by Mona Jacobsen Mølnvik, Reserach Director, SINTEF Energy Research,
Svend Tollak Munkejord, Chief Scientist, SINTEF Energy Research
Cato Dørum, Senior Scientist, SINTEF Materials and Chemistry
If CO2 capture and storage (CCS) is to make its breakthrough as a way of mitigating the effects of climate change, something more than efficient capture and secure geological storage will be needed:
We also need to be able to transport huge quantities of CO2 safely and cost-effectively.
The Norwegian research sector is now doing its bit to produce the knowledge that this stage will require.
IMPACTS: a European Union project
In a CCS future, although some of the captured CO2 from factories and coal- and gas-fired power plants will be sent to the storage sites by sea, most of it will be transported by pipelines overland and on the seabed.
Norway has won a leading role in pipeline transport of CO2, and SINTEF has recently been given the task of coordinating the European Union project IMPACTS, which deals with this topic.
This is one more example of how the efforts of the FME BIGCCS research centre – a research centre established by the Research Council of Norway – are resulting in international activity.
Cost-effective design and efficient operation
CO2 pipelines exist all over the world. In the USA they go to oil-fields, where the gas is used to enhance recovery rates. Norway’s Snøhvit, a gas field in the Norwegian Sea, also has a pipeline: the CO2 that is stored in Snøhvit arrives via a 140 kilometre-long pipeline, the longest of its type in the world.
So why do we need to do any more research when the pipelines have already been laid and are in operation?
Well, because according to the International Energy Agency (IEA), the world will have to deal with no less than seven billion tonnes of CO2 a year by 2050, if we are to reach our goal of a global temperature rise of no more than 2oC.
That will involve laying many, many miles of pipeline, which means that transportation will make up a significant proportion of the total costs. This is why it is important that pipes and equipment should be produced using cost-effective materials, that the pipe-walls are not unnecessarily thick, and that the systems are operated as efficiently as possible.
Back to the drawing board
All this makes it necessary to go back to the drawing board, as the recipes from the natural gas sector cannot just be copied, because CO2 in a pipeline behaves differently from natural gas.
If the designers of CO2 pipeline systems are to develop safe systems without over-dimensioning them in order to be “extra safe”, they will need numerical tools that can be fed with knowledge based on the results of research.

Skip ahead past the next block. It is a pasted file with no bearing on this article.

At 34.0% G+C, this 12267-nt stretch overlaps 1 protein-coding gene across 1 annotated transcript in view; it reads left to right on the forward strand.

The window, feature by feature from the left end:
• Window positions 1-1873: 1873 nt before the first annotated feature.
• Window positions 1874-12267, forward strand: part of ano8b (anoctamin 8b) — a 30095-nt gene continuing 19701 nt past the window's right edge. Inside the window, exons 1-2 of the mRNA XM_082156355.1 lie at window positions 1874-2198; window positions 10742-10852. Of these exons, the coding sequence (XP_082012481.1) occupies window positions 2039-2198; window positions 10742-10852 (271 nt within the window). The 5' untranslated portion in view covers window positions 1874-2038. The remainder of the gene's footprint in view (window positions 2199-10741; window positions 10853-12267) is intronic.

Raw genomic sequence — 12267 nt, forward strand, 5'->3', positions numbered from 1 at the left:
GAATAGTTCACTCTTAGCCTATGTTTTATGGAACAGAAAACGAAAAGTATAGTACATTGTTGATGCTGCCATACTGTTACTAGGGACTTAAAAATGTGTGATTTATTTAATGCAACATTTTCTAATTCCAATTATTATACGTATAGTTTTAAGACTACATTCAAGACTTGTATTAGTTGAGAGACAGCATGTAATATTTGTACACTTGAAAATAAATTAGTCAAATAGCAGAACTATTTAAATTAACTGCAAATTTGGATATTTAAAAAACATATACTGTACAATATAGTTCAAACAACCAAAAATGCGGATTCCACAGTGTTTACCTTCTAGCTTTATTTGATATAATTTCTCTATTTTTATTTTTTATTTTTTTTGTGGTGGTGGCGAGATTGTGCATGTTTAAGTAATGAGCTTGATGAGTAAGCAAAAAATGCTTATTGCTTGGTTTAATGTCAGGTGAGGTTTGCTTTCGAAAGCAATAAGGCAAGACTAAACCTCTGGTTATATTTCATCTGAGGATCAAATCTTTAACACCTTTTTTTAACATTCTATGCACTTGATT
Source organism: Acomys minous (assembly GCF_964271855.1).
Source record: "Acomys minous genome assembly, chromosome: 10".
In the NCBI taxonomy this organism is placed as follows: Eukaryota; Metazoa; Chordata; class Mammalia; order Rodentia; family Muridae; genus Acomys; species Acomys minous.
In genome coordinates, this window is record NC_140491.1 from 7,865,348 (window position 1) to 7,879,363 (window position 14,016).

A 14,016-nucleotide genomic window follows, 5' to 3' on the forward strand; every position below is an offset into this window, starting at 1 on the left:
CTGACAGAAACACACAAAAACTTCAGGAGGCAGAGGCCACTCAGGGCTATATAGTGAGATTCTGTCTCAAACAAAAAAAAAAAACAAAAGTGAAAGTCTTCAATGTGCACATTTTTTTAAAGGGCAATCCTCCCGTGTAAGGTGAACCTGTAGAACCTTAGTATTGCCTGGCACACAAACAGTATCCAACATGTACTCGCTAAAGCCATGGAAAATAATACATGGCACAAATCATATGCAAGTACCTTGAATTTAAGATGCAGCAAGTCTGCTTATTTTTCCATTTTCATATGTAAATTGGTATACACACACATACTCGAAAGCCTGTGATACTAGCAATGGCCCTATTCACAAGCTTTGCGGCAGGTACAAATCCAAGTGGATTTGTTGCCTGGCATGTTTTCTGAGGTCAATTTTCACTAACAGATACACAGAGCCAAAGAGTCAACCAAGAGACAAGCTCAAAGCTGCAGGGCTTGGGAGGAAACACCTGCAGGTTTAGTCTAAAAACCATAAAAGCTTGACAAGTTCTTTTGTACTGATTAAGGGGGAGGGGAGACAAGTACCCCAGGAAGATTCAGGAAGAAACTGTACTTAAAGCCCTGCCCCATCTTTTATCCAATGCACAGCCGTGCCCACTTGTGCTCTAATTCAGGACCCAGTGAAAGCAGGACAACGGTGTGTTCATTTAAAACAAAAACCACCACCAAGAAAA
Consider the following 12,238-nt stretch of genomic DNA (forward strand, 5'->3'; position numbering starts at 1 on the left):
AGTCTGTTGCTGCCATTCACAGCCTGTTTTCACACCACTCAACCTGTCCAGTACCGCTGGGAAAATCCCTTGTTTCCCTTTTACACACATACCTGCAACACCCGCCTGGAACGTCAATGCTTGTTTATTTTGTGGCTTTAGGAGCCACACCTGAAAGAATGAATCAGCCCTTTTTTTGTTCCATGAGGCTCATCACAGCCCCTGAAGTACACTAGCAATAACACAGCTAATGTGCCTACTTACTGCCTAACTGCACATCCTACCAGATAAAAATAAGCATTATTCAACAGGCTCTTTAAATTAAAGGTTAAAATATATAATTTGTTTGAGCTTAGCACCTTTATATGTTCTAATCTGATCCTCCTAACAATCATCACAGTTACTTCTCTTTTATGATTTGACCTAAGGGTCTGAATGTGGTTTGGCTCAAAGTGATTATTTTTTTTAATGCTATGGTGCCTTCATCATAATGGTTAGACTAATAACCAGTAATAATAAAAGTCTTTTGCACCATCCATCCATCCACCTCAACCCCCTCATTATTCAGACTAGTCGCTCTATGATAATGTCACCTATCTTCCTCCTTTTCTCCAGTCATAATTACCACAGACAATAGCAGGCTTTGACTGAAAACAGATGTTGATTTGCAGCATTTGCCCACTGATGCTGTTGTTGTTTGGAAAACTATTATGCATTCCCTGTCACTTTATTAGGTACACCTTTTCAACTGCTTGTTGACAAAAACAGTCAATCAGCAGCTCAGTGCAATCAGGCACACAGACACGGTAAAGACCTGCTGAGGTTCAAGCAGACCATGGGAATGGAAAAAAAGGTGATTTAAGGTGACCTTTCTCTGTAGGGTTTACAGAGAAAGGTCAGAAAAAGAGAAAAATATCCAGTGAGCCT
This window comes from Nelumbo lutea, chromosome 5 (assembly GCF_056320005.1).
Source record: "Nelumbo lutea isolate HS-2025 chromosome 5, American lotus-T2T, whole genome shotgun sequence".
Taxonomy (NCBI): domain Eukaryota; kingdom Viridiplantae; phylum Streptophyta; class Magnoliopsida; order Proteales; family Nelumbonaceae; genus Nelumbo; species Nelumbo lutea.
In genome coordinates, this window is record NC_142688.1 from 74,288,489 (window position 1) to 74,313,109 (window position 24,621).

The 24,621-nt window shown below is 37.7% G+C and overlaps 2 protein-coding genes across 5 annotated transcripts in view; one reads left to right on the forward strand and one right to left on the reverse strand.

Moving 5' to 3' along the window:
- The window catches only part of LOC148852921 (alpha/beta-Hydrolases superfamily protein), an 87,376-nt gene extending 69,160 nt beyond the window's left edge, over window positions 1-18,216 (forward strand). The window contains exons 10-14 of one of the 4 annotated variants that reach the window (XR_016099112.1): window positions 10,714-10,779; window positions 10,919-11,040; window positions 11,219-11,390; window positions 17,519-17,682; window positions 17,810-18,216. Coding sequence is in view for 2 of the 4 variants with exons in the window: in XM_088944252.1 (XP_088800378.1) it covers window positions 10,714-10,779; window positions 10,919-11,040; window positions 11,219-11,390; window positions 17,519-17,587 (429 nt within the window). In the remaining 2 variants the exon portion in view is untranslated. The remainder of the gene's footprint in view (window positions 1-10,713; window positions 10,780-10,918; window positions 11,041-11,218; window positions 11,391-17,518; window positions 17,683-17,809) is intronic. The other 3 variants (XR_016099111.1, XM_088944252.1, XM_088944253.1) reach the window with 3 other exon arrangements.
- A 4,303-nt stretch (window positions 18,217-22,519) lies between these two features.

CO2 pipeline transport – from capture site to depository:
Both natural gas and CO2 are compressed prior to transport, which means that the pressure in a pipeline is more than 100 atmospheres.
Under these conditions, natural gas stays a gas, while CO2 becomes a gassy liquid.
One of the consequences of this is that CO2 becomes extremely cold when its pressure drops. In order to be able to choose the right materials, we need to have detailed knowledge of this process.
If a gas power plant reduces its electricity production at one end of the pipeline, the supply of CO2 will drop, and so will the pressure in the pipe. Then some of the CO2 already in the line may turn back into gas. Good knowledge of the flow regime that results is in turn of decisive importance for the operation of the system.
No to propagation of cracks
People who design or operate CO2 pipelines have no desire to see them starting to leak.
If a leakage does in fact occur, for example following an accident with a mechanical digger, the crack must not be allowed to spread. This is because CO2 is poisonous in high concentrations, like many other substances, and because capture, transport and storage will all have to be shut down if the pipeline needs to be replaced.
For this reason, we have developed a numerical model that predicts whether or not a crack will propagate. This depends on both the flow of CO2, which determines the pressure force on the pipeline, and the resistance of the steel to crack propagation.
What is special here is that we simultaneously involve flow and steel in our calculations.
Drying and scrubbing
Before the Snøhvit pipeline came, we determined how much water can be dissolved in CO2 before it precipitates in the form of droplets. We need to know this in order to find out how much the CO2 will have to be dried before it is sent off through the pipeline. This is an important aspect, because CO2 dissolved in water produces carbonic acid, which can rust steel pipes.
Many aspects of the behaviour of CO2 in pipelines, including the risk of water precipitation, are determined by how clean it is. For example, the CO2 contains small amounts of methane and nitrogen from the source of the emissions. An important common denominator of the research projects has been to identify how such impurities affect the behaviour of the CO2 in the pipeline.
Methane and nitrogen can be removed by “scrubbing” before the CO2 sets off on its journey through the pipeline. One of our aims is to acquire knowledge that can be used to decide just where the boundary between necessary and unnecessary scrubbing lies.
All of this points in the same direction: better knowledge of how CO2 mixtures flow in pipelines will make a much-needed contribution to large-scale reductions in the amount of CO2 released to the atmosphere.
This article has already appeared (in Norwegian) in Dagens Næringsliv, Friday 19th April, 2013.